It’s 10 a.m. and I’m strapping on armour for what I’m pretty sure should prove the best day at work I’ve ever had. Then it hits me: I’m finally getting to try downhill mountain biking.
The morning I hit the Silver Star Bike Park, I am roughly 12 to 15 years into a “I’m going to get to that one day” commitment to try careening down a muddy alpine trail looking like Darth Vader on wheels.
My first bike, as an adult, was a Rocky Mountain Fusion. Much to my chagrin, it’s often listed on the Craigslist-style pedal portal PinkBike.com as “retro.”
It’s my commuter option these days. I own three bikes: a Wal-Mart cruiser, commuter beast and a scratched to death, heavy as sin and even uglier than that road bike.
Needless to say, I ride a lot; although, none of my bikes cost more than $1,000 new and, admittedly, my road bike was a steal of a deal. In my youth, I like to think I was a decent cross-country rider ready for some relaxed trails. Now, old enough to say no to weird offers that might be fun but are equally likely to get me killed, I’m a very decent bike commuter who dreams of flying down dirty hairpins rather than the odd harrowing dust-up with a truck in the right-turn lane.
Silver Star made it happen. By the end of this day, I would be able to say I saw a bear, slid effortlessly over some narrow wood features, felt the wind in my hair traversing a wildflower encrusted meadow—okay, I felt a breeze on the small strip of leg not covered by protective gear— and flew over the handlebars slamming face-first into gravel.
The latter event actually happened in the first minute or so, as we headed across the hill toward the lifts to load up to the top of the mountain.
A 43-pound bike does not react quite the same as my thin road tires—or the commuter or my cruiser—and while I’m always up for a challenge, and pretty athletic, I never learn anything quickly.
“I can do this. I really do bike,” I keep telling my gracious—if clearly concerned he had just destroyed the woman sent to write about his mountain—host Ian Galbraith, Silver Star summer business manager.
In a rather stunning turn of events, and with a fair bit of patience from Galbraith, I actually do make it to blue-level runs by the end of two hours and love it.
Where this seemingly daunting sport might only appear to be in the adrenalin junky’s arena, bike parks present almost anyone with the ability to learn in a staged process that takes a rider from green to blue to black runs, just as one would find on a ski hill. It is very possible to develop a manageable learning curve that makes great strides seem effortless.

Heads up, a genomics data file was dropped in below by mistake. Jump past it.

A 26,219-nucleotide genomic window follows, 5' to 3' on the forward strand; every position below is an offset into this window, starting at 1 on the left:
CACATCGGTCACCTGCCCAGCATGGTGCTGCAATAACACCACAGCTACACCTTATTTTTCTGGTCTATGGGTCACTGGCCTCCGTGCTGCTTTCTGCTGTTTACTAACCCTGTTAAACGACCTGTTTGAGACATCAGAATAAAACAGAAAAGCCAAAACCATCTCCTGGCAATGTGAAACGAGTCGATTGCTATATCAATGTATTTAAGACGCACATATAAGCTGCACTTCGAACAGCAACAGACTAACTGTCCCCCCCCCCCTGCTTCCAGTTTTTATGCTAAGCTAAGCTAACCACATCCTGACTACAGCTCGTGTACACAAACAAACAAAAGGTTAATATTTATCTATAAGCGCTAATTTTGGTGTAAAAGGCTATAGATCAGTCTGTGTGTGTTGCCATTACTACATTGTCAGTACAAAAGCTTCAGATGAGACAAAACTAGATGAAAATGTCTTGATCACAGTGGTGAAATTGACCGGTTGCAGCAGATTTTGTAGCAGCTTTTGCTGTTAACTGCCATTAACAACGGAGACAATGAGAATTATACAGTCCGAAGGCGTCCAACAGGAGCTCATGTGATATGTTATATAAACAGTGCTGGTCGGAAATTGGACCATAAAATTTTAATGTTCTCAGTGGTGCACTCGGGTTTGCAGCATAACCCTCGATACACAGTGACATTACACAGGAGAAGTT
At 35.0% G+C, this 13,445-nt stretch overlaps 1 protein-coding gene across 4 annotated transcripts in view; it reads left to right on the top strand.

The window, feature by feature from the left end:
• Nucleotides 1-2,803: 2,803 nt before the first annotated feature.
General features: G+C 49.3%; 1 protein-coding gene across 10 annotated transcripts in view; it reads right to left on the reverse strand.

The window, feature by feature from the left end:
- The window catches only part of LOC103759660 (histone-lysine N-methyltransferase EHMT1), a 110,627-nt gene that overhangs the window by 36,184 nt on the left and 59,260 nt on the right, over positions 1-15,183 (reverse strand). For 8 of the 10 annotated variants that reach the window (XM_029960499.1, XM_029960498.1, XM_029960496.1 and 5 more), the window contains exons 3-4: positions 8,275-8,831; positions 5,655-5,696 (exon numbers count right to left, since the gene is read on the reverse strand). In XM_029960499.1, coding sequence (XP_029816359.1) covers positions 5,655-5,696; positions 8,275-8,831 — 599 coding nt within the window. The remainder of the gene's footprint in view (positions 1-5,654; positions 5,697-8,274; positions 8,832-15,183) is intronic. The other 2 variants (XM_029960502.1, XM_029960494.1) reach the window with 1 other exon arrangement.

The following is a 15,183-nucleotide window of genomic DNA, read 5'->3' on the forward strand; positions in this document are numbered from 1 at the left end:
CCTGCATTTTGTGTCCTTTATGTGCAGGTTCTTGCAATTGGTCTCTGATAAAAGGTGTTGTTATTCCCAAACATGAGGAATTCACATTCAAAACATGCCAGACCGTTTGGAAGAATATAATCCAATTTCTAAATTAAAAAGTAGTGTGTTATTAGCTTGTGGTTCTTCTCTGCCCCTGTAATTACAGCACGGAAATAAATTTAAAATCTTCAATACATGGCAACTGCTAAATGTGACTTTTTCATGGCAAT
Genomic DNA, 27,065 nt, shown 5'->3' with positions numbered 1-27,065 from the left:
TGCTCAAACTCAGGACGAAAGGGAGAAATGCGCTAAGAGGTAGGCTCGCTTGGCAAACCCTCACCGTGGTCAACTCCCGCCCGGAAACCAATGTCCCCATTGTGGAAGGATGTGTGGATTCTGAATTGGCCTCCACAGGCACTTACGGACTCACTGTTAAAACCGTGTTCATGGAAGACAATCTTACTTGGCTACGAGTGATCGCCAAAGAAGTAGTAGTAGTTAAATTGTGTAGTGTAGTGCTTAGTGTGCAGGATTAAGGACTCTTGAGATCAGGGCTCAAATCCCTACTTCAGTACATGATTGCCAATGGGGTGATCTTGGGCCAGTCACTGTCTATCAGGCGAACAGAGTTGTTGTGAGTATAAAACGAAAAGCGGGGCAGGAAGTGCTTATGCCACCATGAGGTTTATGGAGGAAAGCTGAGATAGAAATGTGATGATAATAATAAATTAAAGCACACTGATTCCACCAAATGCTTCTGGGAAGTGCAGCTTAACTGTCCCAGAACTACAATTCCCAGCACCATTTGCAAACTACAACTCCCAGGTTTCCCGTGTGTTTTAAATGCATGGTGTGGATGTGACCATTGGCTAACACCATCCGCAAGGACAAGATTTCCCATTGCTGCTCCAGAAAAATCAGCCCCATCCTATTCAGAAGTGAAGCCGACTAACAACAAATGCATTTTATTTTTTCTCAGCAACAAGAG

Bruises are trophies on a mountain and great stories to tell over a beer; but if Galbraith’s claim that they’ve had people who couldn’t ride a bike challenge the trails is true, this could very well be the next big thing in Okanagan tourism.
Silver Star opened for mountain biking in the early 1990s, but re-opened as this Whistler-style, graduated system of groomed trails in 2004, on the heals of what the Whistler museum terms the “behemoth growth” of the sport.
The bike park is now the big attraction in Whistler come summertime, filling the village with hordes of spokes, chains and full-face helmets and making the place appear equally busy to winter on weekends.
Given the relatively inexpensive cost of running a bike park—less staff, less grooming and less water—it’s a business model that really adds value to a hill, even on a small scale, Galbraith tells me.
Whistler has managed to turn this into a $27.4 million revenue boost, not even an eighth of the resort’s total revenue in 2012, but decent gravy nonetheless.
Considered the groundbreaker in the sport, opening that park 15 years ago set the stage for Fernie, Panorama, Sun Peaks and Silver Star to follow suit.
Silver Star is the biggest of the four new developments with 18 distinct runs and a growing program of lessons and camps.
On the day I am there, professional riders Matt Hunter and Thomas Vanderham were on site teaching a camp of 37 young riders, aged 12 to 17, how to grow their skills safely on the mountain.
“I don’t know exactly what it was when I was younger that really grabbed me about cycling, but it just allows for a lot of creativity and a lot of freedom,” says Vanderham, a free-ride star known for his on-camera performance and spots in competitions like Red Bull Rampage.
“I like being outside, I like being in the mountains, I think it’s a great way to enjoy British Columbia,” he adds.
In his case, the province has hardly proved a boundary. Riding in Italy, China and Argentina last year alone, he’s spent 13 years in a dream career.
He and Hunter really wanted to offer a camp to give kids in the Interior the same access to the sport as those on the Coast and Silver Star worked it out for the pair.
Like many physically demanding, risk-taking sports, men dominate downhill mountain biking.
There were only two girls in the Elevate Camp—two of the best riders, Vanderham notes—although, just as we’re discussing this the third or fourth pack of women in in their 30s and early 40s walk by, armoured up with only the odd touch of pink on one woman’s jersey.
Just as in snowboarding, women tend to take more lessons, carefully learning the sport before heading out on the mountain to fly over the handlebars and I just might do the same.
Whether trail running, zip-lining or biking, it would seem there is plenty more to do in the Okanagan outdoors touring more relatives through wineries. I know this is one sport that will definitely draw me back.